The coronavirus epidemic put Hungary into an unforeseen and difficult situation that required an immediate response. The first registered patient with COVID-19 was diagnosed on the 4th March in the country, and just a few days later, on the 11 March, the Hungarian Government declared a state of emergency that was later prolonged.
Atila Pinter ambasador Madjarske
The country’s borders were closed on the 16 March by the decision of the Government, in correlation with similar steps taken by European countries at the time. Furthermore, the opening hours of shops were limited, recreational facilities were closed down and major events were cancelled. In order to stop the spreading of the virus, a curfew was put into place on the 28 March.
Thanks to the rapid reaction and measures taken, the number of infected was kept under control and a sudden rise of patients did not occur. To make sure that everyday life and the economy does not stop completely during the coronavirus epidemic, additional measures were put into place that I will describe in detail.
The main element of the Economic Recovery Plan is the preservation, restoration and creation of jobs
First, I would like to point out that the most vulnerable group facing the epidemic – namely the older generation – needed to be protected first by special measures. It was for their safety that a curfew was issued, which stipulates that only citizens aged 65 or above can use shopping facilities on weekdays between 9-12 o’clock. During these hours, only they are eligible to visit shops, all other citizens can do their purchases in the remaining time. Furthermore, the special oversight of the nursing homes for the elderly has begun, because these facilities pose a very high-risk factor.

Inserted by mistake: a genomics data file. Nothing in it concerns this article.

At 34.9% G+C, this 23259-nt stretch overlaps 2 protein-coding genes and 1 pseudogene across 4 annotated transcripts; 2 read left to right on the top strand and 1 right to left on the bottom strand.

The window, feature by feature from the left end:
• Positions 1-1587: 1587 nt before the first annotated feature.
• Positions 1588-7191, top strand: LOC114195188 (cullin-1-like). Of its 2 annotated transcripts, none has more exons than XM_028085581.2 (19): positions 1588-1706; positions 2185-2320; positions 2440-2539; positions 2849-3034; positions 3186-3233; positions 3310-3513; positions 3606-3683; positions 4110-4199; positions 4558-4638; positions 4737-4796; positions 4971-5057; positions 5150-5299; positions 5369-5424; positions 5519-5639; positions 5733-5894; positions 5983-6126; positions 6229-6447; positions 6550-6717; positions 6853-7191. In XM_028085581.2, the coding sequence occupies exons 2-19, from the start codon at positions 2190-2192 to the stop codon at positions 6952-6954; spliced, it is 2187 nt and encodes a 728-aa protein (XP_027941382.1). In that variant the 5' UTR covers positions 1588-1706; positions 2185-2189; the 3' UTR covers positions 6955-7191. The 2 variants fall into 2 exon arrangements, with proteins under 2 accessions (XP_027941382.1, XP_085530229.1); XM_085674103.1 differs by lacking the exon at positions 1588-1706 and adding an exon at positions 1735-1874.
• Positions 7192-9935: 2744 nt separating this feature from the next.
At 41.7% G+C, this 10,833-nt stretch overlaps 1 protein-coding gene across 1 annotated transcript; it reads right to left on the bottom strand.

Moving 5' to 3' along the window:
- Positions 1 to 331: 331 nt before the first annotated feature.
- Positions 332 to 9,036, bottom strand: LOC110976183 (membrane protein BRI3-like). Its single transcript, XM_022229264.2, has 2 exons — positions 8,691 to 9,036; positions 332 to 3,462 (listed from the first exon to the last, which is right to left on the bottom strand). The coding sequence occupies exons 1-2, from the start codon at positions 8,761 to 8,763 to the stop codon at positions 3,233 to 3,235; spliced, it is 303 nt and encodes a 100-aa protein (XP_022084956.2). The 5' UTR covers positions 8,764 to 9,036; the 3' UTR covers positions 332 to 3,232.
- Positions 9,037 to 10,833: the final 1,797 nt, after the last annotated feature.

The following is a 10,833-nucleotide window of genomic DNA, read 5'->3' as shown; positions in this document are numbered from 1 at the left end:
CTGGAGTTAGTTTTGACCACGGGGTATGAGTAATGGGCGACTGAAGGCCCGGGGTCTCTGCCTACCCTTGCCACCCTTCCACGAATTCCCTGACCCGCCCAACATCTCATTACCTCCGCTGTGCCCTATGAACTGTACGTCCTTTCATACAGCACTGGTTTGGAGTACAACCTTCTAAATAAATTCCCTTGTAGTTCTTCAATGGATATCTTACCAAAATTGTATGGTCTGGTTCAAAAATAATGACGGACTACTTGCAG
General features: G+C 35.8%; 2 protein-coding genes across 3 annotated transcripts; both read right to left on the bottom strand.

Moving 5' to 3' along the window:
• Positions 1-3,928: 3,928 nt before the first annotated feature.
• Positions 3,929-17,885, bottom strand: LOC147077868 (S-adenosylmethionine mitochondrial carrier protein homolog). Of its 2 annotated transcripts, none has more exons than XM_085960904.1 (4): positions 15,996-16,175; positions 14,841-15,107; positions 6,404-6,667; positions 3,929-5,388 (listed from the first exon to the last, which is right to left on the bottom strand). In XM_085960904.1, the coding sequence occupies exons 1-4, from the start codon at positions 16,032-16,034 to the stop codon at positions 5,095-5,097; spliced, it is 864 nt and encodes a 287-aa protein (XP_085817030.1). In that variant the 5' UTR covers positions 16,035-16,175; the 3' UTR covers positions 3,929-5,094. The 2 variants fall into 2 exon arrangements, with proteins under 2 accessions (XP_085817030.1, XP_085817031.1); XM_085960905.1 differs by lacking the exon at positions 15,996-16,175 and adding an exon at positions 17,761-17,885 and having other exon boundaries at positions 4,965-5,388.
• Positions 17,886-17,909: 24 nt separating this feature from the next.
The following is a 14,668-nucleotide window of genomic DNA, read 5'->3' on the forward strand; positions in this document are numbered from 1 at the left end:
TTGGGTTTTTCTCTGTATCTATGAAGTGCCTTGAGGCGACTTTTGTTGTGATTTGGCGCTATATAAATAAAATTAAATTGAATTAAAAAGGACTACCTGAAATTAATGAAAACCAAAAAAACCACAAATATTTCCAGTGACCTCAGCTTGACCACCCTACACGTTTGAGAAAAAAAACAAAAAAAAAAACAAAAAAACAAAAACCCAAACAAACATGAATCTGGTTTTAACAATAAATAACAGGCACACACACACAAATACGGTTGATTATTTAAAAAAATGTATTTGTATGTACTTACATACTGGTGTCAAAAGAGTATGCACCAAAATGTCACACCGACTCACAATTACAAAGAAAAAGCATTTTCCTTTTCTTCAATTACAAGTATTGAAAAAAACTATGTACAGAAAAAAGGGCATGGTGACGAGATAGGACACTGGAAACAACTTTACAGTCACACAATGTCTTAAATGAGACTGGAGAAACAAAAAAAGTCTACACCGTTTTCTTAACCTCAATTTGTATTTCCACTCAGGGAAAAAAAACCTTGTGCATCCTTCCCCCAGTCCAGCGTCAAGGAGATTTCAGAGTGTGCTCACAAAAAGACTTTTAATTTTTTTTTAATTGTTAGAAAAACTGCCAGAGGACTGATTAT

Second, it is crucial for Hungary to supply its citizens with vital goods that is why we decided to keep cargo traffic running – especially between Serbia and Hungary – during the pandemic. Fortunately, the good political ties with Belgrade helped to keep the shipments going. Needless to say, the protection of human life is still the most important goal, so all possible safety precautions are respected when it comes to the border crossing.
In parallel with domestic developments, the Ministry of Foreign Affairs and Trade did everything in its power to bring home Hungarian citizens who ended up in a difficult situation abroad. Several thousand Hungarian citizens were repatriated from all corners of the world with the help of the Ministry, so they can feel secure in their homes during the pandemic. The Hungarian Government took into account the interests of neighbouring countries that is why we made it possible for Serbian citizens travelling home from Western Europe to cross the country through the so-called humanitarian corridor.